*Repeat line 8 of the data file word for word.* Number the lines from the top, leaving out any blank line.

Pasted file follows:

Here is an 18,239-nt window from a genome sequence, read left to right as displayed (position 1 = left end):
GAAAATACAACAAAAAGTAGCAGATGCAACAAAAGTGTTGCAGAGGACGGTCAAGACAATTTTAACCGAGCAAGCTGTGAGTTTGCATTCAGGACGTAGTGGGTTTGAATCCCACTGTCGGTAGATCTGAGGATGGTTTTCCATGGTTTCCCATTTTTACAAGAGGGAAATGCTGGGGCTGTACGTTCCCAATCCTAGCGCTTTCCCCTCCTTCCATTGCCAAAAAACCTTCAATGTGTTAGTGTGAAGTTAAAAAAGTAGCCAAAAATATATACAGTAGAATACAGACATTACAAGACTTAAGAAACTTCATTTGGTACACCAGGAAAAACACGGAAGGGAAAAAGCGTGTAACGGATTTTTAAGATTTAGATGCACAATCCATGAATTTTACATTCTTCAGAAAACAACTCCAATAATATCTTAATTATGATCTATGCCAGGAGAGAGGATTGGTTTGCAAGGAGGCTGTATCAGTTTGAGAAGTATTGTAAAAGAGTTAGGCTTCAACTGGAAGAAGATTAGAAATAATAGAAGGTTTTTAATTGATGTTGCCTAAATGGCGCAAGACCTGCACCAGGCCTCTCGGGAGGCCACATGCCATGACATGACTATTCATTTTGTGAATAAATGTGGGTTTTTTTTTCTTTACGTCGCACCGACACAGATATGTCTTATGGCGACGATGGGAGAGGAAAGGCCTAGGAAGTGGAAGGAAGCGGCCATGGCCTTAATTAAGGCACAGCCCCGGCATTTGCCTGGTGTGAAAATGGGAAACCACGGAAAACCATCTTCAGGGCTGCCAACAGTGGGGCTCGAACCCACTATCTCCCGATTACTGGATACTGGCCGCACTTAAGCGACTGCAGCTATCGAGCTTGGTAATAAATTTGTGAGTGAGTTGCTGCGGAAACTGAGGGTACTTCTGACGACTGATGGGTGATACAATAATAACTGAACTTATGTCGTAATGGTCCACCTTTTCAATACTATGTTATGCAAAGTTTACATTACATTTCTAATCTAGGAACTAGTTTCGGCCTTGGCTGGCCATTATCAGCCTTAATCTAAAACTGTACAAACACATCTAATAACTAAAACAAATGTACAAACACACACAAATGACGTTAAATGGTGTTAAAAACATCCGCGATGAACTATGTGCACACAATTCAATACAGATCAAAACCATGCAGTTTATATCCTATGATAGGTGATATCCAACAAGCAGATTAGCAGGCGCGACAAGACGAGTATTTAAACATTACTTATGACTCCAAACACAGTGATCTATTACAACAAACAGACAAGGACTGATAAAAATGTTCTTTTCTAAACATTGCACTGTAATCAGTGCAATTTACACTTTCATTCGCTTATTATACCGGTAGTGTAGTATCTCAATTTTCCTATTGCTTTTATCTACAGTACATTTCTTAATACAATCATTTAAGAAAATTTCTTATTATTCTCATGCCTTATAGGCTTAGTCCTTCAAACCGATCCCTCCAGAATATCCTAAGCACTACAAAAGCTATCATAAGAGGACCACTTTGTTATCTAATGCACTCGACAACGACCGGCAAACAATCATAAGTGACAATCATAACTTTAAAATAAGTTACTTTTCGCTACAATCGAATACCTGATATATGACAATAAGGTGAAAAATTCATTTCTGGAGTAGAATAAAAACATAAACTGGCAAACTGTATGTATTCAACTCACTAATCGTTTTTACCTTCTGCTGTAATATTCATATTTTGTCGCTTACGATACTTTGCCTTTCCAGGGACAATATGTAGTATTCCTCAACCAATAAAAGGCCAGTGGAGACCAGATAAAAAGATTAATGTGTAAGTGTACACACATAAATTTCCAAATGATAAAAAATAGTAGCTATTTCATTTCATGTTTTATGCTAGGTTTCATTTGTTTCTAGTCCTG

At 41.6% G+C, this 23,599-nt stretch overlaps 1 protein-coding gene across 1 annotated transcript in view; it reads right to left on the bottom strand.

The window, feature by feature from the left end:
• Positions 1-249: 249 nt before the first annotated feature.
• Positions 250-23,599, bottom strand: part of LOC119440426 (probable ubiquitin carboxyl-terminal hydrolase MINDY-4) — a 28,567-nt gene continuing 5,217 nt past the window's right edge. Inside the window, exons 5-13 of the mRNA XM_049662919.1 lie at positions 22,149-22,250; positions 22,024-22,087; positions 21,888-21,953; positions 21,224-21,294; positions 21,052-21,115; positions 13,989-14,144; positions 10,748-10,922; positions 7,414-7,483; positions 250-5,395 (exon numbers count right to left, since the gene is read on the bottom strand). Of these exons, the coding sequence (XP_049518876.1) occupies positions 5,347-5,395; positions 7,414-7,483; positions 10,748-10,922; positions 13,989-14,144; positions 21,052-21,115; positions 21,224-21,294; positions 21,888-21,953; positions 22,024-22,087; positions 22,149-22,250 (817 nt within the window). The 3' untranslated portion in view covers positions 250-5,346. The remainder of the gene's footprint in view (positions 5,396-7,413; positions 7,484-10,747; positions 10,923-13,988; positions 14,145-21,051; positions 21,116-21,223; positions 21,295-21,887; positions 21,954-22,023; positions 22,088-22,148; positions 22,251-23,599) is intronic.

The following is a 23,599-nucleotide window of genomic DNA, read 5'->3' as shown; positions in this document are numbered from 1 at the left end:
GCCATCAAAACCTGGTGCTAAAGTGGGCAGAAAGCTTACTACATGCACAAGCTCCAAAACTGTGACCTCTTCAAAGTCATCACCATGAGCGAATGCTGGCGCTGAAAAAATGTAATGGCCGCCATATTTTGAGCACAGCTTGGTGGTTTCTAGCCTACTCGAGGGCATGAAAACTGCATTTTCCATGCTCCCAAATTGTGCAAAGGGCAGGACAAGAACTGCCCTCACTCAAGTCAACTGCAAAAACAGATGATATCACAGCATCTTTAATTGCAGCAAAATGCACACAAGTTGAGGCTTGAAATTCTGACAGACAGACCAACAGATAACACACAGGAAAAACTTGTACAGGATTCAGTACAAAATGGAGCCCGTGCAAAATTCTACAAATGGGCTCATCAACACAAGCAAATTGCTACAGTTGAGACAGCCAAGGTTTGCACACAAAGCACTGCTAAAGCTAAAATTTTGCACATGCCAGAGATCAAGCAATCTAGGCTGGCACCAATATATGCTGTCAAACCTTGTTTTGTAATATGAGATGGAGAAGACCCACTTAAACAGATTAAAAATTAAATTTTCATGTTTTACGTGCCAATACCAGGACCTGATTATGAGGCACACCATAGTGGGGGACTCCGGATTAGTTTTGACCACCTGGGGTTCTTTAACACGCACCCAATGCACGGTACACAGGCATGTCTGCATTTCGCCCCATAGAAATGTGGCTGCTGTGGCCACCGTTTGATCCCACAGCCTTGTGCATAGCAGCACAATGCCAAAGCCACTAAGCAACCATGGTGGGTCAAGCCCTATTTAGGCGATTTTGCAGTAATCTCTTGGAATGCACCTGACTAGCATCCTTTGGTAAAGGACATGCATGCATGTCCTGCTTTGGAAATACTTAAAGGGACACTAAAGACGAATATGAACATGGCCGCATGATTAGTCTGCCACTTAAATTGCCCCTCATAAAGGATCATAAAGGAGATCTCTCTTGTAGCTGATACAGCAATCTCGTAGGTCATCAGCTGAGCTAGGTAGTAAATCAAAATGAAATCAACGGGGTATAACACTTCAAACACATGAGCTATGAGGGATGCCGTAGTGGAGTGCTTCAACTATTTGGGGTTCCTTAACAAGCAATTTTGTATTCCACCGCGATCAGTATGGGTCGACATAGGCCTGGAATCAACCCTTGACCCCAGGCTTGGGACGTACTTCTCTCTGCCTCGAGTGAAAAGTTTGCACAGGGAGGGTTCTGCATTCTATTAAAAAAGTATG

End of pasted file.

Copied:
GCCATCAAAACCTGGTGCTAAAGTGGGCAGAAAGCTTACTACATGCACAAGCTCCAAAACTGTGACCTCTTCAAAGTCATCACCATGAGCGAATGCTGGCGCTGAAAAAATGTAATGGCCGCCATATTTTGAGCACAGCTTGGTGGTTTCTAGCCTACTCGAGGGCATGAAAACTGCATTTTCCATGCTCCCAAATTGTGCAAAGGGCAGGACAAGAACTGCCCTCACTCAAGTCAACTGCAAAAACAGATGATATCACAGCATCTTTAATTGCAGCAAAATGCACACAAGTTGAGGCTTGAAATTCTGACAGACAGACCAACAGATAACACACAGGAAAAACTTGTACAGGATTCAGTACAAAATGGAGCCCGTGCAAAATTCTACAAATGGGCTCATCAACACAAGCAAATTGCTACAGTTGAGACAGCCAAGGTTTGCACACAAAGCACTGCTAAAGCTAAAATTTTGCACATGCCAGAGATCAAGCAATCTAGGCTGGCACCAATATATGCTGTCAAACCTTGTTTTGTAATATGAGATGGAGAAGACCCACTTAAACAGATTAAAAATTAAATTTTCATGTTTTACGTGCCAATACCAGGACCTGATTATGAGGCACACCATAGTGGGGGACTCCGGATTAGTTTTGACCACCTGGGGTTCTTTAACACGCACCCAATGCACGGTACACAGGCATGTCTGCATTTCGCCCCATAGAAATGTGGCTGCTGTGGCCACCGTTTGATCCCACAGCCTTGTGCATAGCAGCACAATGCCAAAGCCACTAAGCAACCATGGTGGGTCAAGCCCTATTTAGGCGATTTTGCAGTAATCTCTTGGAATGCACCTGACTAGCATCCTTTGGTAAAGGACATGCATGCATGTCCTGCTTTGGAAATACTTAAAGGGACACTAAAGACGAATATGAACATGGCCGCATGATTAGTCTGCCACTTAAATTGCCCCTCATAAAGGATCATAAAGGAGATCTCTCTTGTAGCTGATACAGCAATCTCGTAGGTCATCAGCTGAGCTAGGTAGTAAATCAAAATGAAATCAACGGGGTATAACACTTCAAACACATGAGCTATGAGGGATGCCGTAGTGGAGTGCTTCAACTATTTGGGGTTCCTTAACAAGCAATTTTGTATTCCACCGCGATCAGTATGGGTCGACATAGGCCTGGAATCAACCCTTGACCCCAGGCTTGGGACGTACTTCTCTCTGCCTCGAGTGAAAAGTTTGCACAGGGAGGGTTCTGCATTCTATTAAAAAAGTATG